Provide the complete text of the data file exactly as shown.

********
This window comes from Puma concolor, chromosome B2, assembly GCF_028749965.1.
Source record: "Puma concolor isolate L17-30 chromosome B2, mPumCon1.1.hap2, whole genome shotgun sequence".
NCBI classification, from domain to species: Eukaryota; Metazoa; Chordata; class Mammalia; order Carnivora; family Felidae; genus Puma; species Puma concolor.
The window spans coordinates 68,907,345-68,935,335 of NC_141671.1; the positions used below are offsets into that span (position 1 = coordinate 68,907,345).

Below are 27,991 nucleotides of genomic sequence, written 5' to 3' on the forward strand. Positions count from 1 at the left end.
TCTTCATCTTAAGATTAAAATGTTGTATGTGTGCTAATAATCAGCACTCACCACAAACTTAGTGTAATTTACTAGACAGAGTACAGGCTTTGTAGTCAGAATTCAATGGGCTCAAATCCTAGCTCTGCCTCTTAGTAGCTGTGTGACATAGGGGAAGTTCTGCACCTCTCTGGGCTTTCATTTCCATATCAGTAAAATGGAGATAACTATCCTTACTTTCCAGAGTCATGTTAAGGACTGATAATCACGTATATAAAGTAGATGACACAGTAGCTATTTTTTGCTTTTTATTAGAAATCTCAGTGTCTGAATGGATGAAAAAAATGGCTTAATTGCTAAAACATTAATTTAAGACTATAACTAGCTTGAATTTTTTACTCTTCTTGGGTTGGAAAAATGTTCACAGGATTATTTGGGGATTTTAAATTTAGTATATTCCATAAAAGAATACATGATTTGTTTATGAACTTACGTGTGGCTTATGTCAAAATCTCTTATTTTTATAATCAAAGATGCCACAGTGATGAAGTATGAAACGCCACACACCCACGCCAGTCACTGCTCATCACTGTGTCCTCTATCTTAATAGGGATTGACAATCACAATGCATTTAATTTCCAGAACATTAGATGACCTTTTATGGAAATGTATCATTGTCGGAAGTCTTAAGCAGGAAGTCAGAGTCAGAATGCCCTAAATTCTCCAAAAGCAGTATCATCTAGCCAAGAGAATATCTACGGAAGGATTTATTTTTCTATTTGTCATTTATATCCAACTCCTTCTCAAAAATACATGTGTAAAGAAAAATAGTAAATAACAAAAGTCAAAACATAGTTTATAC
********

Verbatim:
This window comes from Puma concolor, chromosome B2, assembly GCF_028749965.1.
Source record: "Puma concolor isolate L17-30 chromosome B2, mPumCon1.1.hap2, whole genome shotgun sequence".
NCBI classification, from domain to species: Eukaryota; Metazoa; Chordata; class Mammalia; order Carnivora; family Felidae; genus Puma; species Puma concolor.
The window spans coordinates 68,907,345-68,935,335 of NC_141671.1; the positions used below are offsets into that span (position 1 = coordinate 68,907,345).

Below are 27,991 nucleotides of genomic sequence, written 5' to 3' on the forward strand. Positions count from 1 at the left end.
TCTTCATCTTAAGATTAAAATGTTGTATGTGTGCTAATAATCAGCACTCACCACAAACTTAGTGTAATTTACTAGACAGAGTACAGGCTTTGTAGTCAGAATTCAATGGGCTCAAATCCTAGCTCTGCCTCTTAGTAGCTGTGTGACATAGGGGAAGTTCTGCACCTCTCTGGGCTTTCATTTCCATATCAGTAAAATGGAGATAACTATCCTTACTTTCCAGAGTCATGTTAAGGACTGATAATCACGTATATAAAGTAGATGACACAGTAGCTATTTTTTGCTTTTTATTAGAAATCTCAGTGTCTGAATGGATGAAAAAAATGGCTTAATTGCTAAAACATTAATTTAAGACTATAACTAGCTTGAATTTTTTACTCTTCTTGGGTTGGAAAAATGTTCACAGGATTATTTGGGGATTTTAAATTTAGTATATTCCATAAAAGAATACATGATTTGTTTATGAACTTACGTGTGGCTTATGTCAAAATCTCTTATTTTTATAATCAAAGATGCCACAGTGATGAAGTATGAAACGCCACACACCCACGCCAGTCACTGCTCATCACTGTGTCCTCTATCTTAATAGGGATTGACAATCACAATGCATTTAATTTCCAGAACATTAGATGACCTTTTATGGAAATGTATCATTGTCGGAAGTCTTAAGCAGGAAGTCAGAGTCAGAATGCCCTAAATTCTCCAAAAGCAGTATCATCTAGCCAAGAGAATATCTACGGAAGGATTTATTTTTCTATTTGTCATTTATATCCAACTCCTTCTCAAAAATACATGTGTAAAGAAAAATAGTAAATAACAAAAGTCAAAACATAGTTTATAC